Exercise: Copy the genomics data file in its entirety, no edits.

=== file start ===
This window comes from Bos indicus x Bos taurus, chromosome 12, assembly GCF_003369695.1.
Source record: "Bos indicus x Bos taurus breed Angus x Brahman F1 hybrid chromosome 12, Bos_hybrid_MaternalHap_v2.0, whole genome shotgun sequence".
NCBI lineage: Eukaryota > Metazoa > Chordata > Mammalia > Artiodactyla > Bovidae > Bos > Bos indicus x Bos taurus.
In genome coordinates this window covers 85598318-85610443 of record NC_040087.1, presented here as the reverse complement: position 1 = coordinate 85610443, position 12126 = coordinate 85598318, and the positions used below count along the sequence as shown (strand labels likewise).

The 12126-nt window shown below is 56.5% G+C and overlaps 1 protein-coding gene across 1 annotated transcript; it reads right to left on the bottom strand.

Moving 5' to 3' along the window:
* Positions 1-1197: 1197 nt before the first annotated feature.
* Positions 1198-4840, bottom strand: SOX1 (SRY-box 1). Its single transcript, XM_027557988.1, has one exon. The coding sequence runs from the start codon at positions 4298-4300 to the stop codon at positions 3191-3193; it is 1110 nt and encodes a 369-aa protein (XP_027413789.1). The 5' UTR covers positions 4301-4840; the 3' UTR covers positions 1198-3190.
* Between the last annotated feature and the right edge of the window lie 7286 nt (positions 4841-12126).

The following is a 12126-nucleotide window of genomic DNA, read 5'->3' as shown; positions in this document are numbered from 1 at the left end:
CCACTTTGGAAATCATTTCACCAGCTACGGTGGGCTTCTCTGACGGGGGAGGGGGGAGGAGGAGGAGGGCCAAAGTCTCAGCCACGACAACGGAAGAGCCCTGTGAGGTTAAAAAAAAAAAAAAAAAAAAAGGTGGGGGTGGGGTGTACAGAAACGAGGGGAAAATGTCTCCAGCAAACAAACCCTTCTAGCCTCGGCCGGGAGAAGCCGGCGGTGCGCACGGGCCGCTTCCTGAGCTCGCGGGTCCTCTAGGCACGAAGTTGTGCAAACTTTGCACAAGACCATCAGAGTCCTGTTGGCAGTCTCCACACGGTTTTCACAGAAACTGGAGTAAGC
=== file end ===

This window comes from Bos indicus x Bos taurus, chromosome 12, assembly GCF_003369695.1.
Source record: "Bos indicus x Bos taurus breed Angus x Brahman F1 hybrid chromosome 12, Bos_hybrid_MaternalHap_v2.0, whole genome shotgun sequence".
NCBI lineage: Eukaryota > Metazoa > Chordata > Mammalia > Artiodactyla > Bovidae > Bos > Bos indicus x Bos taurus.
In genome coordinates this window covers 85598318-85610443 of record NC_040087.1, presented here as the reverse complement: position 1 = coordinate 85610443, position 12126 = coordinate 85598318, and the positions used below count along the sequence as shown (strand labels likewise).

The 12126-nt window shown below is 56.5% G+C and overlaps 1 protein-coding gene across 1 annotated transcript; it reads right to left on the bottom strand.

Moving 5' to 3' along the window:
* Positions 1-1197: 1197 nt before the first annotated feature.
* Positions 1198-4840, bottom strand: SOX1 (SRY-box 1). Its single transcript, XM_027557988.1, has one exon. The coding sequence runs from the start codon at positions 4298-4300 to the stop codon at positions 3191-3193; it is 1110 nt and encodes a 369-aa protein (XP_027413789.1). The 5' UTR covers positions 4301-4840; the 3' UTR covers positions 1198-3190.
* Between the last annotated feature and the right edge of the window lie 7286 nt (positions 4841-12126).

The following is a 12126-nucleotide window of genomic DNA, read 5'->3' as shown; positions in this document are numbered from 1 at the left end:
CCACTTTGGAAATCATTTCACCAGCTACGGTGGGCTTCTCTGACGGGGGAGGGGGGAGGAGGAGGAGGGCCAAAGTCTCAGCCACGACAACGGAAGAGCCCTGTGAGGTTAAAAAAAAAAAAAAAAAAAAAGGTGGGGGTGGGGTGTACAGAAACGAGGGGAAAATGTCTCCAGCAAACAAACCCTTCTAGCCTCGGCCGGGAGAAGCCGGCGGTGCGCACGGGCCGCTTCCTGAGCTCGCGGGTCCTCTAGGCACGAAGTTGTGCAAACTTTGCACAAGACCATCAGAGTCCTGTTGGCAGTCTCCACACGGTTTTCACAGAAACTGGAGTAAGC